Tips for Surviving Family Gatherings
By Emily Wolff and Pam Helminger, RD LDN
Family gatherings should be a time to enjoy the pleasure of getting together with friends and loved ones. But, let’s face it, these occasions tend to center around food. Although it is perfectly alright to indulge sometimes, the trick is to take the focus off of the food.
Perhaps you could try suggesting a new outside activity or tradition that you enjoy that does not revolve around the kitchen table. It could be a hike where you can plan a scavenger hunt or an indoor game of Name That Tune. Or if the venue must be a family member’s home, maybe an after-dinner walk. You may even want to suggest a snowman building contest!
But let's face it, we still have to return to focusing on ways to manage your food intake at these family gatherings. it’s easy to eat things that you know are not a part of your meal plan. Whether you are in the weight loss phase or maintenance phase of your journey, it is helpful to attend functions with a healthy eating plan strategy in mind. By changing your expectations and planning in advance, you can make a conscious decision about food choices. Then you will have a much better chance of staying in control and feeling optimistic about what you ate when the gathering is over.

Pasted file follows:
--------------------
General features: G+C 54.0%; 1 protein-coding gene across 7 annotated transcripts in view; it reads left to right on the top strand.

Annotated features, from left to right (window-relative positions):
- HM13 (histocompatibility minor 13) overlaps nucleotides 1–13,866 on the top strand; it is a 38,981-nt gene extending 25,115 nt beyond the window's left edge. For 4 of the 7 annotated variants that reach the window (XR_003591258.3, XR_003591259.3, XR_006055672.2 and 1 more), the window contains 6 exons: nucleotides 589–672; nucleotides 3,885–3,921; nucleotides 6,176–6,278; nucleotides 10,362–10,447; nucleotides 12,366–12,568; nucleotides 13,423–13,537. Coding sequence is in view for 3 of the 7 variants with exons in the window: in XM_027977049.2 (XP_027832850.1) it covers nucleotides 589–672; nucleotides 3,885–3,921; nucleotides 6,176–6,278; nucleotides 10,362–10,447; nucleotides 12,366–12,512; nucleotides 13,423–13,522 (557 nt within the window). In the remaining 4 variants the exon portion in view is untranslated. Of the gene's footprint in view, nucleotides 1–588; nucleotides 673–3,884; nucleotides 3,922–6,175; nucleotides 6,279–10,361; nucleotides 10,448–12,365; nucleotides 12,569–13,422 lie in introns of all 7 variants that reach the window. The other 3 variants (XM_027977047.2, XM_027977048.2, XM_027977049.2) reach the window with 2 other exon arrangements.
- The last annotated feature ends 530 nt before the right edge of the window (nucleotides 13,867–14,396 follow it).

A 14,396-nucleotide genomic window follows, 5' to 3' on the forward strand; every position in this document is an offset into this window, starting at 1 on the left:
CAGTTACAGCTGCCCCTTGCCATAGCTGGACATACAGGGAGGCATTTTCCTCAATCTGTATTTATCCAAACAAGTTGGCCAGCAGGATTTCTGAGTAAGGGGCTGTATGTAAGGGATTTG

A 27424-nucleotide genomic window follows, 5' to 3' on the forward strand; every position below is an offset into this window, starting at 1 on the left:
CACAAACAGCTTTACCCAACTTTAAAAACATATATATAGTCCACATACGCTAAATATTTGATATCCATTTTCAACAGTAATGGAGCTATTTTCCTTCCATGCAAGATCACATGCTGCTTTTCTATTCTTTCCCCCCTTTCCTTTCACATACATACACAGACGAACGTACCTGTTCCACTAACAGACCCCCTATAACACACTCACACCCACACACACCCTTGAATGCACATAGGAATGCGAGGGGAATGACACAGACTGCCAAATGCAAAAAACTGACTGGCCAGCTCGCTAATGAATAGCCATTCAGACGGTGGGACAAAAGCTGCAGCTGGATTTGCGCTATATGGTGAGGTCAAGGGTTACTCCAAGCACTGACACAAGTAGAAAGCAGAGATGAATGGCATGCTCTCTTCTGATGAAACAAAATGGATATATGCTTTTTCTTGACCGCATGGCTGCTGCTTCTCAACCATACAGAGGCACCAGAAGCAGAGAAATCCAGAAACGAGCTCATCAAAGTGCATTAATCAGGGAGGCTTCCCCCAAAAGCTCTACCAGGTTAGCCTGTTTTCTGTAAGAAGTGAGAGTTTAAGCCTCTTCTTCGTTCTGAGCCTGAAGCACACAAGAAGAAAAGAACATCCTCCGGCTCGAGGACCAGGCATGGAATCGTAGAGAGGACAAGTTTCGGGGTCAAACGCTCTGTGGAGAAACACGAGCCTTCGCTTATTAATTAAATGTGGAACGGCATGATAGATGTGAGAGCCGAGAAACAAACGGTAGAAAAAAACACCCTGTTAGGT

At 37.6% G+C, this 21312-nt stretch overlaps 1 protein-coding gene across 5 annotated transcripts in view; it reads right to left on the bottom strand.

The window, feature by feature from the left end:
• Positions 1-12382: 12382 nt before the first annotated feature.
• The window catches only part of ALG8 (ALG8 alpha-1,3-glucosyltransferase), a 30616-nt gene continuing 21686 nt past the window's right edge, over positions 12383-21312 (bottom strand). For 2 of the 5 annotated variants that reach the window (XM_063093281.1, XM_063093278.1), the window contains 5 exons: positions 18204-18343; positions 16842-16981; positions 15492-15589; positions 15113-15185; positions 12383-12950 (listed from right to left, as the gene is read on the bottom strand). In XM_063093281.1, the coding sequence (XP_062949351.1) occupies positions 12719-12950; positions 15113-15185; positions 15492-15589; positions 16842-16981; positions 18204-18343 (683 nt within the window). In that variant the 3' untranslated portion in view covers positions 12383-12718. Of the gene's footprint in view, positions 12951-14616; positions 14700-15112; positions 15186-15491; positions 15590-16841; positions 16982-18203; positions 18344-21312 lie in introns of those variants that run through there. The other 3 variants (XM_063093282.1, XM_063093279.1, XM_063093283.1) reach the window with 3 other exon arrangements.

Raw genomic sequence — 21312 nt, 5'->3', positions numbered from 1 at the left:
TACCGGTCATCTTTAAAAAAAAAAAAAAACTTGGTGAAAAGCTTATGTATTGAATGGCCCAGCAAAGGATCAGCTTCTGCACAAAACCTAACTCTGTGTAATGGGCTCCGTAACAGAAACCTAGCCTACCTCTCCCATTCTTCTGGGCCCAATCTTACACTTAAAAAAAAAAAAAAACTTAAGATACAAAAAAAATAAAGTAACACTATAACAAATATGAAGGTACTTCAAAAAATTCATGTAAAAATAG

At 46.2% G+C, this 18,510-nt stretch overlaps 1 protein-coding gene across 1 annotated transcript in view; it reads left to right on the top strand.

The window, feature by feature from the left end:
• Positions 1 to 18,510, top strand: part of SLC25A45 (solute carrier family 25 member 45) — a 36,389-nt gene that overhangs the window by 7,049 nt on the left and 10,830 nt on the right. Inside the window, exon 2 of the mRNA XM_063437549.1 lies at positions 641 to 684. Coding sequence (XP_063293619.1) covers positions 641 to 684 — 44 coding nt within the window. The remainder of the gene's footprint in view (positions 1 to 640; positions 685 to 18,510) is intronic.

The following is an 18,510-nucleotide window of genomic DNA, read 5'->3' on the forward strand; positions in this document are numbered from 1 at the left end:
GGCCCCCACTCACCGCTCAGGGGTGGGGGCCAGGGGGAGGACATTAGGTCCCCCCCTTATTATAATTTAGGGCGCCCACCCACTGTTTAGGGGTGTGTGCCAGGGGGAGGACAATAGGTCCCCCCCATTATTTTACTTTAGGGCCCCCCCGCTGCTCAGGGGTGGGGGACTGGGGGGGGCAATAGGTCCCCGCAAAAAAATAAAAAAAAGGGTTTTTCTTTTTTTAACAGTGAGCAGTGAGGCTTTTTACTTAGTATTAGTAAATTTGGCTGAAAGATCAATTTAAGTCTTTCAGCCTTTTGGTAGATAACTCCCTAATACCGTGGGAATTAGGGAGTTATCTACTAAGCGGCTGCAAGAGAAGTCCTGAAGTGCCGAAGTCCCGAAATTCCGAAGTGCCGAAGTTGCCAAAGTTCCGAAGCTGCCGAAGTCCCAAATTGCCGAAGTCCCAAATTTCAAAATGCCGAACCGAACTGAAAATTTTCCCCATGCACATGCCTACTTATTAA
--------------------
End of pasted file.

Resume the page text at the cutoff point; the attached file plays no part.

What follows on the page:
Avoid skipping meals beforehand or saving calories for splurging. Instead, bring a dish that suits your new eating habits and use a small plate if available to make it appear that there is more on your plate.
Need some help planning high protein dishes for a crowd? A veggie tray with a high protein dip is always a simple solution for a side dish or appetizer; substitute plain, nonfat Greek style yogurt for the sour cream in a ranch dip. Take raw vegetables such as bell pepper strips (a variety of colors make for a nice presentation), seedless/English cucumbers, baby carrots, broccoli and cauliflower florets. Avoid celery as it can potentially be problematic or any vegetable that causes cramping and gas. Turkey tenderloin or chicken/turkey meatballs also go a long way in feeding a large group. For a less formal gathering, try this recipe for BBQ. There is no need to explain that the sauce is sugar-free unless you choose to, and guests may even be delighted that you served chicken rather than pork! (Recipe on Culinary Page of this Issue)
Lastly, remember that your new food choices are for your benefit, not for those around you. Respond kindly if anyone makes a negative comment and lead by example. By gaining control in these circumstances, you will feel empowered and be successful in maintaining your weight loss for a lifetime.